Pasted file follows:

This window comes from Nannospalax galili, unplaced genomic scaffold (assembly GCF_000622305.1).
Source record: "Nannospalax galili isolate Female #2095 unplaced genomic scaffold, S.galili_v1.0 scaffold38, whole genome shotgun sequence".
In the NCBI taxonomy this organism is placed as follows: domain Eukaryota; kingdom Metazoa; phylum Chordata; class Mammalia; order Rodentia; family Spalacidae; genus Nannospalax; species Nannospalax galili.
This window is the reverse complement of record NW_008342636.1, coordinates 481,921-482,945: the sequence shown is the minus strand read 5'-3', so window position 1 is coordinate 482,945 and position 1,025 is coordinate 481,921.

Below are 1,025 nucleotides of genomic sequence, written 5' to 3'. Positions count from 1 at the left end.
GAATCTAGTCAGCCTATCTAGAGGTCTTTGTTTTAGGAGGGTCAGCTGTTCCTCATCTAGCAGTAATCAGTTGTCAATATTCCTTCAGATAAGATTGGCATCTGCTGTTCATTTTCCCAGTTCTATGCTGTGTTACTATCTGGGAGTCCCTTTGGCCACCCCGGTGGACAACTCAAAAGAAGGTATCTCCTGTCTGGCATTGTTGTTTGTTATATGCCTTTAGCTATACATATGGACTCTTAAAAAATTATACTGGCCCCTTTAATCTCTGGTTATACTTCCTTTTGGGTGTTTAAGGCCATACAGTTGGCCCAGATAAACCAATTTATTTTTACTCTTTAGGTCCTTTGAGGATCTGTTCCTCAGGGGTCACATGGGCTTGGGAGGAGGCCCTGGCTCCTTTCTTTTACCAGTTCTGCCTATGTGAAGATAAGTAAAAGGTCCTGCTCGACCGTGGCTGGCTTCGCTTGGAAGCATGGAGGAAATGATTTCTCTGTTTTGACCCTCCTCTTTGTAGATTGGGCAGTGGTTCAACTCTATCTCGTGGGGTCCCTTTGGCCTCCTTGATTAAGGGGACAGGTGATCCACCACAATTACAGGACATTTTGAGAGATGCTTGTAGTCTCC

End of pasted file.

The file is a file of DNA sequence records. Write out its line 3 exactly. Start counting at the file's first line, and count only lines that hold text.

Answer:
In the NCBI taxonomy this organism is placed as follows: domain Eukaryota; kingdom Metazoa; phylum Chordata; class Mammalia; order Rodentia; family Spalacidae; genus Nannospalax; species Nannospalax galili.